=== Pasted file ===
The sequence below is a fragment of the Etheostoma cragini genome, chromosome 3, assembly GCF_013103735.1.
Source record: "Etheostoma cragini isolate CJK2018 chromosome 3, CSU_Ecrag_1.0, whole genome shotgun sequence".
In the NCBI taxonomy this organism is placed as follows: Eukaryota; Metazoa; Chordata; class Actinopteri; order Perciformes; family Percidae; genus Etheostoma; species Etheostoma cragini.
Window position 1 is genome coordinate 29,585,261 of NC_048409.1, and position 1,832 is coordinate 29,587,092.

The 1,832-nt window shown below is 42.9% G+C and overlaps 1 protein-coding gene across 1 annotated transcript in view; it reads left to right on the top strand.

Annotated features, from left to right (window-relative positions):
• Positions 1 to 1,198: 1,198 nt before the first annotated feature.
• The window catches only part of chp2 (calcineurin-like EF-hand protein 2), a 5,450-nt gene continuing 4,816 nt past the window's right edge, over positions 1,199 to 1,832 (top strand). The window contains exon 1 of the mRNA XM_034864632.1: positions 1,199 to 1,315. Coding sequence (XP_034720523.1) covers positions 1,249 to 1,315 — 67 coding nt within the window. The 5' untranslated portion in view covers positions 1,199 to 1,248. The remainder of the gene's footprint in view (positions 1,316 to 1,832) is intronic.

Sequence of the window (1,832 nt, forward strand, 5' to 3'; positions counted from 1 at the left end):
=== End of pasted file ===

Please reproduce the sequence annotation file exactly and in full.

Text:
The sequence below is a fragment of the Etheostoma cragini genome, chromosome 3, assembly GCF_013103735.1.
Source record: "Etheostoma cragini isolate CJK2018 chromosome 3, CSU_Ecrag_1.0, whole genome shotgun sequence".
In the NCBI taxonomy this organism is placed as follows: Eukaryota; Metazoa; Chordata; class Actinopteri; order Perciformes; family Percidae; genus Etheostoma; species Etheostoma cragini.
Window position 1 is genome coordinate 29,585,261 of NC_048409.1, and position 1,832 is coordinate 29,587,092.

The 1,832-nt window shown below is 42.9% G+C and overlaps 1 protein-coding gene across 1 annotated transcript in view; it reads left to right on the top strand.

Annotated features, from left to right (window-relative positions):
• Positions 1 to 1,198: 1,198 nt before the first annotated feature.
• The window catches only part of chp2 (calcineurin-like EF-hand protein 2), a 5,450-nt gene continuing 4,816 nt past the window's right edge, over positions 1,199 to 1,832 (top strand). The window contains exon 1 of the mRNA XM_034864632.1: positions 1,199 to 1,315. Coding sequence (XP_034720523.1) covers positions 1,249 to 1,315 — 67 coding nt within the window. The 5' untranslated portion in view covers positions 1,199 to 1,248. The remainder of the gene's footprint in view (positions 1,316 to 1,832) is intronic.

Sequence of the window (1,832 nt, forward strand, 5' to 3'; positions counted from 1 at the left end):